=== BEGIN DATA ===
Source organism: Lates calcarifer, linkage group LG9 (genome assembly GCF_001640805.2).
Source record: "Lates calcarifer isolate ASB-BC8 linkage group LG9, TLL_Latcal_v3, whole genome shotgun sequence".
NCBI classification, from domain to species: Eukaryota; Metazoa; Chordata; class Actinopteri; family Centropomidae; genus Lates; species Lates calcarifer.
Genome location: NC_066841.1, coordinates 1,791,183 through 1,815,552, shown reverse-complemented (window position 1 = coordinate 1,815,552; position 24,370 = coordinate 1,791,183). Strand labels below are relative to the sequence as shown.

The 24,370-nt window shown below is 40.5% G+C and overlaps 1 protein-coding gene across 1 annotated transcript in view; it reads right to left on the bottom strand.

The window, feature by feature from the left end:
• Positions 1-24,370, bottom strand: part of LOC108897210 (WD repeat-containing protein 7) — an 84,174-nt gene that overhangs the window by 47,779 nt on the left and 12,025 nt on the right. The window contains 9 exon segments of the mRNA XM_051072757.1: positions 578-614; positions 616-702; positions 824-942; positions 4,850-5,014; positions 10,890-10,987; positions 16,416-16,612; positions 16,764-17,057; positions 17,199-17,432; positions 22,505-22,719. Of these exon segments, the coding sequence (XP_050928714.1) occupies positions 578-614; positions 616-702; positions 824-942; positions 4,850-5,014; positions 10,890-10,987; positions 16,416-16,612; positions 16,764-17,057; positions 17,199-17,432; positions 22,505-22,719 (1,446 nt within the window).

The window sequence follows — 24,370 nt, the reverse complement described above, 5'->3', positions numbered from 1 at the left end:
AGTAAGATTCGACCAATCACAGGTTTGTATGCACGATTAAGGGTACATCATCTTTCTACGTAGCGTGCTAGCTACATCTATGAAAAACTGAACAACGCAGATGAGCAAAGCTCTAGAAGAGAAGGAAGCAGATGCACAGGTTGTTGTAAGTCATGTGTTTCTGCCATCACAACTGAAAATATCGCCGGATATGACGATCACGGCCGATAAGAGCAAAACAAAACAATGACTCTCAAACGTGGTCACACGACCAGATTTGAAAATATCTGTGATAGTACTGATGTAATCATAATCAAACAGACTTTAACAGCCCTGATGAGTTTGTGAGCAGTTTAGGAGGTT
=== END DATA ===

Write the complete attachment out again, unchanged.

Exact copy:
Source organism: Lates calcarifer, linkage group LG9 (genome assembly GCF_001640805.2).
Source record: "Lates calcarifer isolate ASB-BC8 linkage group LG9, TLL_Latcal_v3, whole genome shotgun sequence".
NCBI classification, from domain to species: Eukaryota; Metazoa; Chordata; class Actinopteri; family Centropomidae; genus Lates; species Lates calcarifer.
Genome location: NC_066841.1, coordinates 1,791,183 through 1,815,552, shown reverse-complemented (window position 1 = coordinate 1,815,552; position 24,370 = coordinate 1,791,183). Strand labels below are relative to the sequence as shown.

The 24,370-nt window shown below is 40.5% G+C and overlaps 1 protein-coding gene across 1 annotated transcript in view; it reads right to left on the bottom strand.

The window, feature by feature from the left end:
• Positions 1-24,370, bottom strand: part of LOC108897210 (WD repeat-containing protein 7) — an 84,174-nt gene that overhangs the window by 47,779 nt on the left and 12,025 nt on the right. The window contains 9 exon segments of the mRNA XM_051072757.1: positions 578-614; positions 616-702; positions 824-942; positions 4,850-5,014; positions 10,890-10,987; positions 16,416-16,612; positions 16,764-17,057; positions 17,199-17,432; positions 22,505-22,719. Of these exon segments, the coding sequence (XP_050928714.1) occupies positions 578-614; positions 616-702; positions 824-942; positions 4,850-5,014; positions 10,890-10,987; positions 16,416-16,612; positions 16,764-17,057; positions 17,199-17,432; positions 22,505-22,719 (1,446 nt within the window).

The window sequence follows — 24,370 nt, the reverse complement described above, 5'->3', positions numbered from 1 at the left end:
AGTAAGATTCGACCAATCACAGGTTTGTATGCACGATTAAGGGTACATCATCTTTCTACGTAGCGTGCTAGCTACATCTATGAAAAACTGAACAACGCAGATGAGCAAAGCTCTAGAAGAGAAGGAAGCAGATGCACAGGTTGTTGTAAGTCATGTGTTTCTGCCATCACAACTGAAAATATCGCCGGATATGACGATCACGGCCGATAAGAGCAAAACAAAACAATGACTCTCAAACGTGGTCACACGACCAGATTTGAAAATATCTGTGATAGTACTGATGTAATCATAATCAAACAGACTTTAACAGCCCTGATGAGTTTGTGAGCAGTTTAGGAGGTT